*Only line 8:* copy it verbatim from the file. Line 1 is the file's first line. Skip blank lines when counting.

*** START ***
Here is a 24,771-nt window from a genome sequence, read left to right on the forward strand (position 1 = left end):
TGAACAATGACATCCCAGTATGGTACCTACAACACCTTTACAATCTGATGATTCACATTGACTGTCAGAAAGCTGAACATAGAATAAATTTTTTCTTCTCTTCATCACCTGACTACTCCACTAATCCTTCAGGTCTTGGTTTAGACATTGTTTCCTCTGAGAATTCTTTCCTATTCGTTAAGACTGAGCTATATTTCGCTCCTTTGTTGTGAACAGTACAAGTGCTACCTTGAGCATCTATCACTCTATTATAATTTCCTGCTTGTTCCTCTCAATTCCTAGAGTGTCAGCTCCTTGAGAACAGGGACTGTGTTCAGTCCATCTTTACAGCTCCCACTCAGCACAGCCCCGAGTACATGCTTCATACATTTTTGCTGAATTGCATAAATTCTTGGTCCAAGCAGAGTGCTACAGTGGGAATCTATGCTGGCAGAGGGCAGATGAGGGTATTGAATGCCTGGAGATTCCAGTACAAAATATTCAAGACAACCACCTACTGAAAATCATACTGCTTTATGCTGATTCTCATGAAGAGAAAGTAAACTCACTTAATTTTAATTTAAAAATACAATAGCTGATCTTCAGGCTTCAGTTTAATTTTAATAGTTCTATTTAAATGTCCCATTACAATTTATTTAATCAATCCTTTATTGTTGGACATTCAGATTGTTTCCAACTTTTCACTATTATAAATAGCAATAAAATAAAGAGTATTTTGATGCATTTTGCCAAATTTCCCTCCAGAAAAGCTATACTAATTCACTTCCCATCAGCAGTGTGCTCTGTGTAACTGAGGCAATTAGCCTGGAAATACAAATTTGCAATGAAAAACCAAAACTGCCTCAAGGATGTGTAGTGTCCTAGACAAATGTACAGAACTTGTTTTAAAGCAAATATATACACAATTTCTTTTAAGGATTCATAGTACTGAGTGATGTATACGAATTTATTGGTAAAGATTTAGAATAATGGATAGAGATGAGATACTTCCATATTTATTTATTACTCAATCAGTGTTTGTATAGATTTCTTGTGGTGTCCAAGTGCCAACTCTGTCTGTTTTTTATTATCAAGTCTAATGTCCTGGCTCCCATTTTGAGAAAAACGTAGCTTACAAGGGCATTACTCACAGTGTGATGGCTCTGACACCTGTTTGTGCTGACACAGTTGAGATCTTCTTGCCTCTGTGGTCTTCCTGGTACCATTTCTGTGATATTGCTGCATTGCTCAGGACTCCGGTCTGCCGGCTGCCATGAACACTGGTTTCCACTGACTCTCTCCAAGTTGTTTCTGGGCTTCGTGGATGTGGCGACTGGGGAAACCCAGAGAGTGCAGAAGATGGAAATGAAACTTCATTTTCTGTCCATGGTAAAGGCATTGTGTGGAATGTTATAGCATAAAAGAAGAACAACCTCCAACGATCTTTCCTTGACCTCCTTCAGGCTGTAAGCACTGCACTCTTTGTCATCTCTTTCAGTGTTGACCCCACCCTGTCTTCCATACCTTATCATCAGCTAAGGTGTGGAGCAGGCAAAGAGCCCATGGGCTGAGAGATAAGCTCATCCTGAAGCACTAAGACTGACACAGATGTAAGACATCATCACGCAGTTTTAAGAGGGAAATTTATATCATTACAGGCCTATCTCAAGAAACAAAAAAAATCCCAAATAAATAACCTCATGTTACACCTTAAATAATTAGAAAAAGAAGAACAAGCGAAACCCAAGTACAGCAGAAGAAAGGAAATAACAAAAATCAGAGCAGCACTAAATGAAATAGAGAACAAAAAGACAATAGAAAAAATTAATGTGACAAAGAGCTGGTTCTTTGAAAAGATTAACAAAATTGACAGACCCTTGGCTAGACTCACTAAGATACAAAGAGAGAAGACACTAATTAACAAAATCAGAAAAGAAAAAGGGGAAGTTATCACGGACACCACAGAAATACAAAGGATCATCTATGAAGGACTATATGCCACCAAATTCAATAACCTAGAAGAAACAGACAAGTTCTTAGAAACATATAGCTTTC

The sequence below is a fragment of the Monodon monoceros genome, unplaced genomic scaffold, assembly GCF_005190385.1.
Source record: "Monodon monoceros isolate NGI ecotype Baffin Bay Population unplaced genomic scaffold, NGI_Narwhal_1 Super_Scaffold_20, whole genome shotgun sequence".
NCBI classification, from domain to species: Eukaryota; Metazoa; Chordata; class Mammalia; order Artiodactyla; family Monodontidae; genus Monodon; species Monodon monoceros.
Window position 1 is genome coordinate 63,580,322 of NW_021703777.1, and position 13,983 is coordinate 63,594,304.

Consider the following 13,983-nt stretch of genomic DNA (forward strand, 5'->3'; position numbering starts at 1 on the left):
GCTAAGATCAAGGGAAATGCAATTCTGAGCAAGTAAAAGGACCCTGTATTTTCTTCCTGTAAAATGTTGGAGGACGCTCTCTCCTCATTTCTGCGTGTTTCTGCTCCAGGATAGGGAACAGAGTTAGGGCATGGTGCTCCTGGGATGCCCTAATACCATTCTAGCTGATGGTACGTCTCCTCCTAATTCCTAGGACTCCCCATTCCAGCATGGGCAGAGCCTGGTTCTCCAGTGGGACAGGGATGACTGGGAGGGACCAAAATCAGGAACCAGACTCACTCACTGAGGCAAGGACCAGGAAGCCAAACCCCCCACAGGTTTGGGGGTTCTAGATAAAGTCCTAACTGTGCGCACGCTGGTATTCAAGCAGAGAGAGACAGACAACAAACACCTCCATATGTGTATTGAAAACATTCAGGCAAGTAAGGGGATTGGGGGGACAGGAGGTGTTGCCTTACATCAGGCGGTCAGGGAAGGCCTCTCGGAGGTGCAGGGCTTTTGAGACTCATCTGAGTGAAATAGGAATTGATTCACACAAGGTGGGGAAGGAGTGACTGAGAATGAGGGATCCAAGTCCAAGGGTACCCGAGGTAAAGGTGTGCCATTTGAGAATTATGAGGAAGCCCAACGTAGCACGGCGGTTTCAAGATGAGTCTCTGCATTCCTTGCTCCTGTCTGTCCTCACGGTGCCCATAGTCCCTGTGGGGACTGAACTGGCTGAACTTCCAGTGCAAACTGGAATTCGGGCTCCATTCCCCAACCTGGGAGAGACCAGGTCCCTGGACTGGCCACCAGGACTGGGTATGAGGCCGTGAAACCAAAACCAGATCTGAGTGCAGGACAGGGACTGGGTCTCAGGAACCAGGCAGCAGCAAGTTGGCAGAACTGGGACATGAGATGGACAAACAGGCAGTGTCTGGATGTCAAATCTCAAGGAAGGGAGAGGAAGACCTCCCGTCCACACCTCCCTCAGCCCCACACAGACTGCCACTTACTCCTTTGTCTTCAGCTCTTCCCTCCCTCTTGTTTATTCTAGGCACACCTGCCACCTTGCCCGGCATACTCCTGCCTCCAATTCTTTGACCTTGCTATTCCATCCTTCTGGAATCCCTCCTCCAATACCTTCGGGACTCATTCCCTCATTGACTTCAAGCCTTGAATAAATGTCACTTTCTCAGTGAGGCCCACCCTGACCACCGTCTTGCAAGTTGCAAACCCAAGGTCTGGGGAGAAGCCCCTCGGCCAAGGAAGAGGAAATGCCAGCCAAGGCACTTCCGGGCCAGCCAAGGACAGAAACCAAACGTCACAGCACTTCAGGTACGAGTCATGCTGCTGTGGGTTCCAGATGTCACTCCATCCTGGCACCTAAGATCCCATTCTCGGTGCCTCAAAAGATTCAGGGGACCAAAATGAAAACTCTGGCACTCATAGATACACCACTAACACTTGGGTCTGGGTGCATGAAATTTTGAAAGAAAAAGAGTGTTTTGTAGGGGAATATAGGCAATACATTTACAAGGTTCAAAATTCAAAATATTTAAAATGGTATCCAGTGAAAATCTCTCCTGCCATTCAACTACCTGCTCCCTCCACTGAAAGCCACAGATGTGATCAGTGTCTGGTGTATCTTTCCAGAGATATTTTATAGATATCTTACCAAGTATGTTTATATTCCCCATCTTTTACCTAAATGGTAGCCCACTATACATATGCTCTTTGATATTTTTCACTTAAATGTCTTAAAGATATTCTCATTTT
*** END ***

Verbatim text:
GCTAAGATCAAGGGAAATGCAATTCTGAGCAAGTAAAAGGACCCTGTATTTTCTTCCTGTAAAATGTTGGAGGACGCTCTCTCCTCATTTCTGCGTGTTTCTGCTCCAGGATAGGGAACAGAGTTAGGGCATGGTGCTCCTGGGATGCCCTAATACCATTCTAGCTGATGGTACGTCTCCTCCTAATTCCTAGGACTCCCCATTCCAGCATGGGCAGAGCCTGGTTCTCCAGTGGGACAGGGATGACTGGGAGGGACCAAAATCAGGAACCAGACTCACTCACTGAGGCAAGGACCAGGAAGCCAAACCCCCCACAGGTTTGGGGGTTCTAGATAAAGTCCTAACTGTGCGCACGCTGGTATTCAAGCAGAGAGAGACAGACAACAAACACCTCCATATGTGTATTGAAAACATTCAGGCAAGTAAGGGGATTGGGGGGACAGGAGGTGTTGCCTTACATCAGGCGGTCAGGGAAGGCCTCTCGGAGGTGCAGGGCTTTTGAGACTCATCTGAGTGAAATAGGAATTGATTCACACAAGGTGGGGAAGGAGTGACTGAGAATGAGGGATCCAAGTCCAAGGGTACCCGAGGTAAAGGTGTGCCATTTGAGAATTATGAGGAAGCCCAACGTAGCACGGCGGTTTCAAGATGAGTCTCTGCATTCCTTGCTCCTGTCTGTCCTCACGGTGCCCATAGTCCCTGTGGGGACTGAACTGGCTGAACTTCCAGTGCAAACTGGAATTCGGGCTCCATTCCCCAACCTGGGAGAGACCAGGTCCCTGGACTGGCCACCAGGACTGGGTATGAGGCCGTGAAACCAAAACCAGATCTGAGTGCAGGACAGGGACTGGGTCTCAGGAACCAGGCAGCAGCAAGTTGGCAGAACTGGGACATGAGATGGACAAACAGGCAGTGTCTGGATGTCAAATCTCAAGGAAGGGAGAGGAAGACCTCCCGTCCACACCTCCCTCAGCCCCACACAGACTGCCACTTACTCCTTTGTCTTCAGCTCTTCCCTCCCTCTTGTTTATTCTAGGCACACCTGCCACCTTGCCCGGCATACTCCTGCCTCCAATTCTTTGACCTTGCTATTCCATCCTTCTGGAATCCCTCCTCCAATACCTTCGGGACTCATTCCCTCATTGACTTCAAGCCTTGAATAAATGTCACTTTCTCAGTGAGGCCCACCCTGACCACCGTCTTGCAAGTTGCAAACCCAAGGTCTGGGGAGAAGCCCCTCGGCCAAGGAAGAGGAAATGCCAGCCAAGGCACTTCCGGGCCAGCCAAGGACAGAAACCAAACGTCACAGCACTTCAGGTACGAGTCATGCTGCTGTGGGTTCCAGATGTCACTCCATCCTGGCACCTAAGATCCCATTCTCGGTGCCTCAAAAGATTCAGGGGACCAAAATGAAAACTCTGGCACTCATAGATACACCACTAACACTTGGGTCTGGGTGCATGAAATTTTGAAAGAAAAAGAGTGTTTTGTAGGGGAATATAGGCAATACATTTACAAGGTTCAAAATTCAAAATATTTAAAATGGTATCCAGTGAAAATCTCTCCTGCCATTCAACTACCTGCTCCCTCCACTGAAAGCCACAGATGTGATCAGTGTCTGGTGTATCTTTCCAGAGATATTTTATAGATATCTTACCAAGTATGTTTATATTCCCCATCTTTTACCTAAATGGTAGCCCACTATACATATGCTCTTTGATATTTTTCACTTAAATGTCTTAAAGATATTCTCATTTT